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I don't have a problem identifying tatting. Yes, I do have a shuttle which appears to be made of ivory (I think). There are actually 2 or three but I will have to go on a hunt to find where I put them! No books that I have come across. Grandma died in 1962 or 63 at the age of 84. My MIL was 87 when she died 5 years ago. I have found some interesting pieces of crochet work that I really puzzled about for a long time... most were only 2-3 inches and were of different designs. Then I came across some newspaper clippings where crochet patterns were for sale, similar to the quilt patterns. I didn't find the actual patterns themselves and have come to the conclusion she looked at the picture in the advertisement and then proceded to make a sample! I also have a nightgown that has a crocheted top with my MIL's initials in it. A dealer once asked me to sell it to her but I just had to say NO! The piece I am really interested in getting information on appears to have been the top to something and is very, very fine lace. Oh, I do have some unusual "sticks" (for lack of a better term) that at first I thought were crochet hooks but there is no "hook" at the end. These, too, appear to be ivory and are very fine. Would love to know what they were used for! There is just way too much of this type of thing that I am in a quandry as to what to do with it all! Hmmm, a lot of the pieces might look good on a crazy quilt... yeah, like I have the time for that!! LOL I'll try and take some digitals of the pieces and post them if someone would be so kind as to tell me how to do that. Thanks Babette

Dana Balsamo <danabalsamo@yahoo.com> wrote:Hi Dale, I have a piece of imitation Tatting, it's actually chemical lace. I can email a pic if you'd like. My best, Dana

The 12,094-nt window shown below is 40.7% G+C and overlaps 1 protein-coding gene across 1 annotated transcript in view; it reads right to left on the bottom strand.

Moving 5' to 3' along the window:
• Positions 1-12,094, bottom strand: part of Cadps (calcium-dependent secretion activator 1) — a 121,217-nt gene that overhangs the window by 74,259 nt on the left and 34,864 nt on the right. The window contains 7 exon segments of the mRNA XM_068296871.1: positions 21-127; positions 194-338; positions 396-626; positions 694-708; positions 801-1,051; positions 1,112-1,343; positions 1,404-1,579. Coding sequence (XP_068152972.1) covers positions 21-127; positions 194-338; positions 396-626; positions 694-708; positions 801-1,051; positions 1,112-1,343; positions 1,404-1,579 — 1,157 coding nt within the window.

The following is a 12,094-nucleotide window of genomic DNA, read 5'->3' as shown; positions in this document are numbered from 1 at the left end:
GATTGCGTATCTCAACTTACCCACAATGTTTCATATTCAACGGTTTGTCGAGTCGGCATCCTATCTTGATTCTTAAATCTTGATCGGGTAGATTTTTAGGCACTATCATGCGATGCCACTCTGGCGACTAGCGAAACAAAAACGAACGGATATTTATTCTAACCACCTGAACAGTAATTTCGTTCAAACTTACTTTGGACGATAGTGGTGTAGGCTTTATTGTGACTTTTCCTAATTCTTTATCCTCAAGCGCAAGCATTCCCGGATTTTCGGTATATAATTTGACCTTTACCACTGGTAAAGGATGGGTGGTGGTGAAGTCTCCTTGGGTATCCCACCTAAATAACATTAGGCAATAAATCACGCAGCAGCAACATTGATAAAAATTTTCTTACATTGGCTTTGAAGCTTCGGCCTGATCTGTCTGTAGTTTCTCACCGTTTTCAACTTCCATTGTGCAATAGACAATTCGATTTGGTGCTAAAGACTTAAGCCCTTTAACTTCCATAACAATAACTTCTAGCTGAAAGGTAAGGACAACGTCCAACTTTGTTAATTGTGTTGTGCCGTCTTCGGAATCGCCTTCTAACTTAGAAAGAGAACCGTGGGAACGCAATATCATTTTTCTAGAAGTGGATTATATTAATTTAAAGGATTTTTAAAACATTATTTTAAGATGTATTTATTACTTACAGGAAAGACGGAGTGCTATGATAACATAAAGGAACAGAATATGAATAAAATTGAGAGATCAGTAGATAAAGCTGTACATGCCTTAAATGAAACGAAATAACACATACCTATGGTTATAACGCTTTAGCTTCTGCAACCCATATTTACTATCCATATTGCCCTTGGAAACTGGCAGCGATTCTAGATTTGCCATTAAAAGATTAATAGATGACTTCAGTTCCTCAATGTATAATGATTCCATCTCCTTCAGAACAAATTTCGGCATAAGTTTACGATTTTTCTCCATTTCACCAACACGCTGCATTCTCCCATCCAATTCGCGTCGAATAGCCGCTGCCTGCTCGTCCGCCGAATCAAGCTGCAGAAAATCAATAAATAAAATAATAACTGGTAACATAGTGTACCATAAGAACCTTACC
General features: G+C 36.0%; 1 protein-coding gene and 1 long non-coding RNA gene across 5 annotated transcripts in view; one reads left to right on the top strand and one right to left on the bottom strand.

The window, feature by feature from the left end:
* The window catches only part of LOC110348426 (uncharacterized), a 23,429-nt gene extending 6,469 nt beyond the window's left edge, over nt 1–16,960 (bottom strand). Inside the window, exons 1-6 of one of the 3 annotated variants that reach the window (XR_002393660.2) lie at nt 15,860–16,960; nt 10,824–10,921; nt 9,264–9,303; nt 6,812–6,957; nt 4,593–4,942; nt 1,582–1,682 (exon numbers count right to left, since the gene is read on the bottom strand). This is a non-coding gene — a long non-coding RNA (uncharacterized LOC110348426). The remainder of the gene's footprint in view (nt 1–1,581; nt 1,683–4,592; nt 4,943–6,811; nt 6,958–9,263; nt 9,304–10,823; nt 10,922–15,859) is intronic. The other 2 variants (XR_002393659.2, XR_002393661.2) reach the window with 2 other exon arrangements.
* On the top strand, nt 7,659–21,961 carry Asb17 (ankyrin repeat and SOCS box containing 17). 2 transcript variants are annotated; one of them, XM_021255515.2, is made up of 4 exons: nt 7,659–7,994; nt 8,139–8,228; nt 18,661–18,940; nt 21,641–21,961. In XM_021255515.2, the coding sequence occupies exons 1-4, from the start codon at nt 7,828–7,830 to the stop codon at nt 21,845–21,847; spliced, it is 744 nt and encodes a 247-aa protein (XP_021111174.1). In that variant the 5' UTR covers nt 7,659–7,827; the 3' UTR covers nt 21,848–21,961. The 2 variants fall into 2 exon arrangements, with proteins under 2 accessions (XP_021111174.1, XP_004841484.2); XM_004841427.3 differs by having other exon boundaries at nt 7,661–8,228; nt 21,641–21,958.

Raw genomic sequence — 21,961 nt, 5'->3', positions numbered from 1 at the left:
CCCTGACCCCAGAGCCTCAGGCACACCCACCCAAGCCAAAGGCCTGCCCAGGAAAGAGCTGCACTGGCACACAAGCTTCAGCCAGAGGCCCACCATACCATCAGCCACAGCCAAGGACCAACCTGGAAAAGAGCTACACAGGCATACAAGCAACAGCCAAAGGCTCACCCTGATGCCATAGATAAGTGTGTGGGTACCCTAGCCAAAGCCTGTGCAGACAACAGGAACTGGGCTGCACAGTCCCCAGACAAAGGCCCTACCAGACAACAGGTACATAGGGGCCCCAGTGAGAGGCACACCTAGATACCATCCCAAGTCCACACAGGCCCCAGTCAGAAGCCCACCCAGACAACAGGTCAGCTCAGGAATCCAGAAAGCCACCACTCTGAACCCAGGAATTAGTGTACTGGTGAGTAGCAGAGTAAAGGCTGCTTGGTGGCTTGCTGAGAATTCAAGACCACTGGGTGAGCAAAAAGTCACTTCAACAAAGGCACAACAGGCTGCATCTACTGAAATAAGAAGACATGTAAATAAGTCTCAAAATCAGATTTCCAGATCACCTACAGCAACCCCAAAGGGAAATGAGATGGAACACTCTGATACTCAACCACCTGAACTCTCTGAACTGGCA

Dale Drake wrote: Babette:

Hi! I teach tatting, and there are, as far as I know, no machine-tatted pieces - no one has developed a machine to do it. If you're having difficulty telling the difference between tatting and crocheted pieces you could send me scanned images off-list and I could help there. What a find! Did she leave any shuttles? Books?

Happy Thanksgiving! Dale in Martinsville, IN

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Subject: re: crochet/tatting/lace From: "Lynne Z. Bassett" 

Are the ivory sticks pointed at one end? They're probably stilettos, used for poking holes in fabric for eyelet embroidery and such.

Best, Lynne

>Oh, I do have some unusual "sticks" (for lack of a better term) that at >first I thought were crochet hooks but there is no "hook" at the end. >These, too, appear to be ivory and are very fine. Would love to know what >they were used for! Thanks Babette

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Subject: re: crochet/tatting/lace From: alan@alanrkelchner.com Date: Thu, 24 Nov 2005 07:29:18 -0800 (PST) X-Message-Number: 3